Sir Liam Donaldson's annual report, published this week, also reveals that his recommendation last year that there should be a review of ways to improve public health has not been implemented, even though 'the need for novel strategies has never been higher'.
He says in the report, On the State of Public Health: 'If I see significant evidence of raids on public health monies in the future, I will not hesitate to draw attention to them.'
However, he declined to endorse ringfenced budgets, saying they were 'unfashionable'.
'In this era, the managerial philosophy is it's better to give people flexibility in their budgets,' he said. 'But I don't want to return to the smash and grab raids of the past.'
Association of Directors of Public Health president Dr Tim Crayford said the lack of political appetite for ringfenced initiatives was 'more in the interests of expediency than of securing good public health'.
He said: 'The evidence of recent years is that today's priorities in the NHS invariably trump tomorrow's investment in public health.'
'This is short-sighted, needs to be reversed, and ringfencing would be one way of doing this.'
A central initiative to monitor how Choosing Health funds have been allocated would be one way of identifying commissioners who refuse to invest in public health, he added.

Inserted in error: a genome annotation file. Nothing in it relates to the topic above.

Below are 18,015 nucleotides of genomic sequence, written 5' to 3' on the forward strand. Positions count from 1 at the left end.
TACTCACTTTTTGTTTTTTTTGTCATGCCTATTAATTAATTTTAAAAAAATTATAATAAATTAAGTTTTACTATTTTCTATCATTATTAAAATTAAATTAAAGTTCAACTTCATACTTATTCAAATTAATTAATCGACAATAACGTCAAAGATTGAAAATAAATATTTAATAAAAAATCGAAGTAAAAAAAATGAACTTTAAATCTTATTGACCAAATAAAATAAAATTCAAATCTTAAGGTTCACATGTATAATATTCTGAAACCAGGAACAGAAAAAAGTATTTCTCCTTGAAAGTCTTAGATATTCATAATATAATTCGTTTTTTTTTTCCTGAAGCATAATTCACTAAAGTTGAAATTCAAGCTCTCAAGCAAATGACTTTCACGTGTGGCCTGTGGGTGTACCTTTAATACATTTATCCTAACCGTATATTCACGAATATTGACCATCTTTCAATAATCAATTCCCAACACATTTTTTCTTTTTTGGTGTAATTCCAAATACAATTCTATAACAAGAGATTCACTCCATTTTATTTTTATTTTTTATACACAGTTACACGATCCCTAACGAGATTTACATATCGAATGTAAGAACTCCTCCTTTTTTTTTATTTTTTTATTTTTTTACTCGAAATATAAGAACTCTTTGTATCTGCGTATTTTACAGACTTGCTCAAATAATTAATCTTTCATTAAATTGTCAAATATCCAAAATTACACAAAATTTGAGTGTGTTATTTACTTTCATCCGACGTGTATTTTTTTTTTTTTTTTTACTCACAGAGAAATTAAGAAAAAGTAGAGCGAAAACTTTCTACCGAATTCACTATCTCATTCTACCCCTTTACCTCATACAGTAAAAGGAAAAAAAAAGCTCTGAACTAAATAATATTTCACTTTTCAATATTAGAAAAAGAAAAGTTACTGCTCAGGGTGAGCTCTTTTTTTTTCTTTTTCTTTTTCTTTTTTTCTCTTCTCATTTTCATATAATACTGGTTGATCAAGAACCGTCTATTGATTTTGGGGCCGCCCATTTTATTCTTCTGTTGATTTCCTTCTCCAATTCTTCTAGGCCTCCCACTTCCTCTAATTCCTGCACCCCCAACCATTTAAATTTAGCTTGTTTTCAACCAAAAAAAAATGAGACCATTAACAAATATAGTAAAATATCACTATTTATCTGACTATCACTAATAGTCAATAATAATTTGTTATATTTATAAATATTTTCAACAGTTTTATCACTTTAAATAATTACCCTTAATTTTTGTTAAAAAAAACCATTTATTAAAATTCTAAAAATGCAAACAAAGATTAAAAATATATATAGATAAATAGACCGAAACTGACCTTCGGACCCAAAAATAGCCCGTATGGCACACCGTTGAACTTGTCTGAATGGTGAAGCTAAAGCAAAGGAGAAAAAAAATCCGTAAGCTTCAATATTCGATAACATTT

A review of the public health capacity of primary care trusts and strategic health authorities is to be published 'in due course'.
Sir Liam also revealed that a priority for this year would be improving hand hygiene in hospitals.
Alcohol hand rubs will be placed by hospital beds and patients will be encouraged to ask doctors and nurses whether they have cleaned their hands. Pilot studies are to be carried out, although the sites have not yet been finalised.
'I believe that by empowering patients to work with healthcare professionals on this issue we can improve hand-cleaning rates among healthcare staff and reduce the number of infections,' Sir Liam said.
His report also proposed registering everyone as an organ donor unless they opt out; making extra checks on radiotherapy machines; and conducting more research into the deaths of babies during labour.
Steps should also be taken to increase the number of women in senior medical positions, he said.
Of the 23 recommendations he made in last year's report, he rated progress on eight as 'excellent', 11 as having 'met expectations' and four as 'needing further action'.